Saturday, September 8, 2007

A life sentence to the poorhouse

A while back I received a request to give my opinion on 40 year mortgages on the local CBC radio station. I was on the road at the time and planned to do a story here about the 40 year mortgage and my thoughts but as things tend to go life got in the way and I never got around to writing down my thoughts. Until tonight.

The National Post ran this story today: 40 Years of Debt. Here are some highlights, emphasis mine:
Benjamin Tal, a senior economist with CIBC World Markets, says the change in the way Canadians pay off their mortgage is the most significant innovation to hit the industry in almost three decades.

Mr. Tal, who is the process of compiling a report on how the new products have changed the market, says interest-only and zero-equity loans are probably less than 1% of new business. It's the long-term amortization that has caught everybody's fancy.

"They were available in the early '80s and nobody was interested. The attitude toward debt is totally different now," says Mr. Tal, who adds his study will show a "significant" amount of new money is geared toward that 2047 mortgage-burning party.

The Canadian Real Estate Association says the average sale price of a home was $311,495 in July. If you bought that house with 0% down and a 25-year amortization, the total interest would end up being $277,993 over 25 years, based on monthly payments and an interest rate of 5.85%, a typical discounted rate today. Extend the amortization period 40 years under the same terms and you end up paying $488,116 in interest --more than the price of the house.

[Mr. Cirotto, www.amortization.com] laughs at the suggestion the 40-year amortization is giving Canadians more flexibility when it comes to making lower monthly payments. "I'm not sure you can call it an advantage to pay interest for another 15 years," says Mr. Cirotto. "To me it's bullshit. The best way to save money is not to have any mortgage."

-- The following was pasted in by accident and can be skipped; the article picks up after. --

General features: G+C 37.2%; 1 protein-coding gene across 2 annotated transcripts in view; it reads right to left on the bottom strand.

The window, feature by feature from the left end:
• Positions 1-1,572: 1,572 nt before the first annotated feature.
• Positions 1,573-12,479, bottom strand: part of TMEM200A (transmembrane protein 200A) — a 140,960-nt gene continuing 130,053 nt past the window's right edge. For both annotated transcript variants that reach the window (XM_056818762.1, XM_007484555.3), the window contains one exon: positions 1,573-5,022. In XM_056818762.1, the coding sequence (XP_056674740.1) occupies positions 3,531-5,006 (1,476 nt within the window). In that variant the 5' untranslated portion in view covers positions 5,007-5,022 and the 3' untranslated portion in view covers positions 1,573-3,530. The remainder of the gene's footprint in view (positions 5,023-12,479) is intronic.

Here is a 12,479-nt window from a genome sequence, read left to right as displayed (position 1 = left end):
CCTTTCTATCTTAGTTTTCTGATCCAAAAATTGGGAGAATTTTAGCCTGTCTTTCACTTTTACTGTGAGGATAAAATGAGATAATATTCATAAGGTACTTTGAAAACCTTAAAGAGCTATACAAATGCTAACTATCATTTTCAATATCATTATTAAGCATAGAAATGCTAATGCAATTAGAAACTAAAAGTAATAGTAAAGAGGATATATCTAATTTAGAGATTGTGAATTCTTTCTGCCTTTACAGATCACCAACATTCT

Much of what is happening in Canada has been lender-driven, agree many in the industry.

"The 40-year amortization is the only way to get people qualified."
Want to know how much that 40 year amortization "saves" you every month? I'll do up the numbers on an arbitrary $300,000 mortgage. Doesn't matter what you put down or what your home is worth, the mortgage is $300K regardless. Interest rate is 5.85%.

$300K over 25 years = $1892/month and $267,732 in interest

$300K over 30 years = $1756/month ($136 lower than above) and $332,188 in interest

$300K over 35 years = $1666/month ($90 lower than above) and $399,754 in interest

$300K over 40 years = $1604/month ($62 lower than above) and $470,112 in interest

So by amortizing over 40 years you'd "save" yourself $288 dollars a month. In order to save yourself $288 dollars a month it will cost you $202,380.

Look at those numbers again. Notice how the big jump in monthly payment "savings" is between 25 and 30 years? Every five year period tacks an additional $70K in interest, roughly. But the payment doesn't lower proportionately. In fact, the "savings" shrink drastically the longer you amortize. There are some even more interesting numbers at work here behind the scenes. They have to do with income.

If you want to amortize $300,000 you need a household income of approximately $83,000 annually--that's assuming 0% down and no other household debt. What happens when you amortize over 30 years? Income need drops to $77,500. Over 35 years? $74,000. Over 40 years? $72,000.

Rather than close with my own advice for you, I'll quote someone far more knowledgeable than I: